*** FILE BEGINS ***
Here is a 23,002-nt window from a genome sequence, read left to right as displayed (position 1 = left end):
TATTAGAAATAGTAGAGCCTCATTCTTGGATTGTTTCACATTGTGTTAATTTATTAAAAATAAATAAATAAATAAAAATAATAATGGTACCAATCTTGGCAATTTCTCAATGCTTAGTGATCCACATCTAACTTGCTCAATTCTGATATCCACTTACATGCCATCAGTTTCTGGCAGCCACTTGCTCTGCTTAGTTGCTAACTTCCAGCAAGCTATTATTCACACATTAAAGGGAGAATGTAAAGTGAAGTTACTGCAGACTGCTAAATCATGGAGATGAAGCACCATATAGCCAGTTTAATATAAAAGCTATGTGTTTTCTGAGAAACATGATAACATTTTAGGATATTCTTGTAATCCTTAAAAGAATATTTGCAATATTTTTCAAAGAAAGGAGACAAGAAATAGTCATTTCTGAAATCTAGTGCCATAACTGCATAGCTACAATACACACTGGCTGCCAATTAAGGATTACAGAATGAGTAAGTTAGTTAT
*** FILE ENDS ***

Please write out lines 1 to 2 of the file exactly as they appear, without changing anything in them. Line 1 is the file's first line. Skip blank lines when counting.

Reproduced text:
Here is a 23,002-nt window from a genome sequence, read left to right as displayed (position 1 = left end):
TATTAGAAATAGTAGAGCCTCATTCTTGGATTGTTTCACATTGTGTTAATTTATTAAAAATAAATAAATAAATAAAAATAATAATGGTACCAATCTTGGCAATTTCTCAATGCTTAGTGATCCACATCTAACTTGCTCAATTCTGATATCCACTTACATGCCATCAGTTTCTGGCAGCCACTTGCTCTGCTTAGTTGCTAACTTCCAGCAAGCTATTATTCACACATTAAAGGGAGAATGTAAAGTGAAGTTACTGCAGACTGCTAAATCATGGAGATGAAGCACCATATAGCCAGTTTAATATAAAAGCTATGTGTTTTCTGAGAAACATGATAACATTTTAGGATATTCTTGTAATCCTTAAAAGAATATTTGCAATATTTTTCAAAGAAAGGAGACAAGAAATAGTCATTTCTGAAATCTAGTGCCATAACTGCATAGCTACAATACACACTGGCTGCCAATTAAGGATTACAGAATGAGTAAGTTAGTTAT